The body finally just said, "I needed more of the drug or I needed it more frequently, and this every 8‑week regiment of the starting dose of 5 mg/kg doesn't work for me and my body."

We were really missing an opportunity to personalize that approach. We were waiting for people to reactively fail. Well, that doesn't work in IBD. Our whole point is to keep people always feeling well and being ahead of the flare.

The idea that we started getting data to say that if you get a drug concentration of X and you change the dose or the frequency in order to get a drug concentration of Y, and we know that when a patient has that higher drug concentration they do better, wouldn't it be amazing if you get a low drug concentration while the patient's not expressing any symptoms? To actively proactively optimize the dose based on the target concentration, so that you avoid a flare.

That's that proactive mindset that there's no doubt where we've moved into, and we should be all residing in a place where we definitely should be proactively finding things out in advance of a patient getting sick. I mean, that's what they come to us for. They want to make sure that we have all the pieces of information we can to keep them well durably.

We know that if you could proactively obtain a stool marker, or like a triple tracer teptin, or a CRP for disease activity, and a drug concentration in advance of any patient developing symptoms, and proactively doing something about it, you're going to have better outcomes.

The premise for our study was not only checking drug levels early—which I should point out using this pharmacokinetic dashboard and a dose calculator—it wasn't just checking patients early. It was checking patients really early, meaning during the induction phase. This study has a number of key components of our hypotheses, or our key components of clinical practice, that we needed to address.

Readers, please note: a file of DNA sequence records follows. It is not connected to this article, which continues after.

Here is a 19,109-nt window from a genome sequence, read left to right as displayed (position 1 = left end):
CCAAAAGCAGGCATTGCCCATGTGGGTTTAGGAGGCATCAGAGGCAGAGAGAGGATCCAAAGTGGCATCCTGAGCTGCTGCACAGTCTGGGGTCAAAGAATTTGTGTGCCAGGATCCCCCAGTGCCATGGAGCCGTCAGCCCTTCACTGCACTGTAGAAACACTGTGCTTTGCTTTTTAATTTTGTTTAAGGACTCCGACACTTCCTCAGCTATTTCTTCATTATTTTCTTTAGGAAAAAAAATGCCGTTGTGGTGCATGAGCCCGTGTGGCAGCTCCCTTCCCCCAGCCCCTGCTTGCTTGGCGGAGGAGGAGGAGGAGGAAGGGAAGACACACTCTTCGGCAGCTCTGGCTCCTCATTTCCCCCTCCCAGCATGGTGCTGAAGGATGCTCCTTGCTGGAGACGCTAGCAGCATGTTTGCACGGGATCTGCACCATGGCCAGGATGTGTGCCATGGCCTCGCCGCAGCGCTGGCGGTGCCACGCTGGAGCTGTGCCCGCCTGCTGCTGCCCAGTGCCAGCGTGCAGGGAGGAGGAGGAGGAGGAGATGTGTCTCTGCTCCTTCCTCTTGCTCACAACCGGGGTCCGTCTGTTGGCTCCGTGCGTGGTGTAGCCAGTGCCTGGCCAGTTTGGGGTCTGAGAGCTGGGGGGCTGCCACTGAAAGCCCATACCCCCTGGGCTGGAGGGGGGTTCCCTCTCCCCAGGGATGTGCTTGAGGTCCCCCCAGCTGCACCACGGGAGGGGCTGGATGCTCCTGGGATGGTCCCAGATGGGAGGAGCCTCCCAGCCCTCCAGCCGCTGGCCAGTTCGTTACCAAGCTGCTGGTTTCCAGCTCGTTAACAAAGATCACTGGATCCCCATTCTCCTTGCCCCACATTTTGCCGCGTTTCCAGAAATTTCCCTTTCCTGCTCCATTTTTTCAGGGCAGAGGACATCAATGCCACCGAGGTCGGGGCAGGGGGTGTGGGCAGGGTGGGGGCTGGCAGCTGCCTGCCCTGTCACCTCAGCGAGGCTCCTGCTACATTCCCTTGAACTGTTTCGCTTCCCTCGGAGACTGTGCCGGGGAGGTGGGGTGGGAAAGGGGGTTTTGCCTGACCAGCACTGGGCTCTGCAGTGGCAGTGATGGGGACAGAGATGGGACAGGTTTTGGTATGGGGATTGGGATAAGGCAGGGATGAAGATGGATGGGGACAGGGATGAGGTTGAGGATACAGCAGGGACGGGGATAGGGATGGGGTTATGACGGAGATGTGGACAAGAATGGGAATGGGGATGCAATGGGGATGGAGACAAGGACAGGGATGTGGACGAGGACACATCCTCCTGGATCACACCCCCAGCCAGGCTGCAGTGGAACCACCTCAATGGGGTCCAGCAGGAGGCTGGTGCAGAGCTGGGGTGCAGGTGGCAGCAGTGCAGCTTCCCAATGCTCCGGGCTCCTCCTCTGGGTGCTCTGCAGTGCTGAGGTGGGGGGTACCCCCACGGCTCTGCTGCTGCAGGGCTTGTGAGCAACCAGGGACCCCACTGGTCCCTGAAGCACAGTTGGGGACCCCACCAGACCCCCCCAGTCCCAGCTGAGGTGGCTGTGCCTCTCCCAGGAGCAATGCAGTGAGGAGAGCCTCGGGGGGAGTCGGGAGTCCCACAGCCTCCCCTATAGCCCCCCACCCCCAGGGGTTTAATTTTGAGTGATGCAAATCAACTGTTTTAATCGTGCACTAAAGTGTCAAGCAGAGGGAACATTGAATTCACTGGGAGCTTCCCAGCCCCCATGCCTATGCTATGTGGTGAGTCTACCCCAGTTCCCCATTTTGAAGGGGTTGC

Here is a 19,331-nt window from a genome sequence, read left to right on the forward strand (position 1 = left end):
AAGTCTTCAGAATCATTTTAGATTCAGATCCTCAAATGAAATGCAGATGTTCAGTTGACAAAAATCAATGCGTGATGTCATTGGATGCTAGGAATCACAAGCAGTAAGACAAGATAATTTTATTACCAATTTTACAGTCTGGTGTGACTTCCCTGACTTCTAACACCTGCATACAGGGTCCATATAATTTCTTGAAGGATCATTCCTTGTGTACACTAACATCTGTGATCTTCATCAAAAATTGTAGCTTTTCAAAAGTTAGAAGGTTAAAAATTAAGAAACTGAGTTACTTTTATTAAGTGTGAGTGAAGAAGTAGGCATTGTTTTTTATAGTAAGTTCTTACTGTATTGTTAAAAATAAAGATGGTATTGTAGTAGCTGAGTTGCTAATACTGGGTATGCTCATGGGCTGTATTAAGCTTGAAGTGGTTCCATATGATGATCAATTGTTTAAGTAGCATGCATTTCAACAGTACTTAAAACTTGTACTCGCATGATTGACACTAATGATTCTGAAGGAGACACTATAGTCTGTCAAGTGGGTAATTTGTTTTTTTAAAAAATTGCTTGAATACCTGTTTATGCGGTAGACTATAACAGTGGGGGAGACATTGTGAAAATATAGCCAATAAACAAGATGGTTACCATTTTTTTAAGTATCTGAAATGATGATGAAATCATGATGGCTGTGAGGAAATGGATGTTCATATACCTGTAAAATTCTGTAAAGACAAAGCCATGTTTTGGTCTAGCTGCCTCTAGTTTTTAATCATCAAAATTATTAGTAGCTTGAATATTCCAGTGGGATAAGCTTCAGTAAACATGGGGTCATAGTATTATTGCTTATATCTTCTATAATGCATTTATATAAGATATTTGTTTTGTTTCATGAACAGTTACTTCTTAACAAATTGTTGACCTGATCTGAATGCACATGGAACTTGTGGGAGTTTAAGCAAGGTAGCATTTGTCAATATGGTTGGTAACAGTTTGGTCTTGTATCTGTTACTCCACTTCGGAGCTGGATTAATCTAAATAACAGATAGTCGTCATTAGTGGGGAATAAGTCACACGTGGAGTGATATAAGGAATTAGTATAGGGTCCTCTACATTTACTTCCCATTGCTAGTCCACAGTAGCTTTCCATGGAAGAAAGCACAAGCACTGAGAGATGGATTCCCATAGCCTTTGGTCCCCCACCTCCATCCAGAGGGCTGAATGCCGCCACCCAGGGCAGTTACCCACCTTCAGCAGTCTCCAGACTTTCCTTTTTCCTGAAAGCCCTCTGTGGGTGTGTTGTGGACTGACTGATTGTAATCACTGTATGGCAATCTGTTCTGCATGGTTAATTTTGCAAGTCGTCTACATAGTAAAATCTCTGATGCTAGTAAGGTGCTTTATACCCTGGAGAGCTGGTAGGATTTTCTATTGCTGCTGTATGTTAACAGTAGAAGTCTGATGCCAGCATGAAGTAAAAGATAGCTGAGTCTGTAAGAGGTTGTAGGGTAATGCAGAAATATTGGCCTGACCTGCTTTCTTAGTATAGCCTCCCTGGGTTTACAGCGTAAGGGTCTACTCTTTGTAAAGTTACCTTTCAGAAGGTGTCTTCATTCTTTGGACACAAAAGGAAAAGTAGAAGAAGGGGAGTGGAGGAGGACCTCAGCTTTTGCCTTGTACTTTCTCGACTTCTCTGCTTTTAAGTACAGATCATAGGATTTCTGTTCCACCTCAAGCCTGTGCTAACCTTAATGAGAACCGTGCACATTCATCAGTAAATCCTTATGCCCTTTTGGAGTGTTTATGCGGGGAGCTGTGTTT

One is, should we be checking drug levels earlier than by the time they're in maintenance? Even proactively, meaning you can proactively check the drug levels of someone who's been on the drug for 5 years, sure. Maybe make a dose change, but imagine being able to actually make these dose changes when a patient's just starting on the drug, when their disease is most active, and they need the most drug. I mean, that's sort of addressing proactive, but we're going to add the term early proactive.

We added that layer of early, meaning an induction, starting at infusion II. Then we said, "It's not good enough just to get a drug concentration," because drug concentrations alone don't necessarily tell you the whole story. What these dashboards allow you to do is integrate not only the drug concentrations of that individual patient, but all the factors that influence the clearings of these drugs, meaning the influence of drug concentration.

If you could precisely dial in a dose and frequency specific to that individual patient's clearance or the way that their body manages these therapies specifically anti-TNF , you're not only proactively optimizing, but you're proactively optimizing based on the needs of the individual patient, which has not been done before.

I think the study allows us to get into multiple layers of where we need to change our paradigms when it comes to biologics, particularly infliximab.

Rebecca Mashaw: Can you give us an overview of the different types of assays to monitor drug concentrations and anti‑drug antibodies that you reviewed in your research?

Marla Dubinsky: We only used one type of assay, because at Mount Sinai, we use the Prometheus Mobility shift assay for both our standard of care and in the research setting. We were dealing with the assay that allows you to accurately detect anti‑drug antibodies even when drug is present.

The bigger issues of some of these non‑, shall I say, drug tolerant assays is that you can't really tell if it's drug or antibodies that the assay’s picking up. If there's measurable drug, they don't even comment on the level of anti‑drug antibody titer level.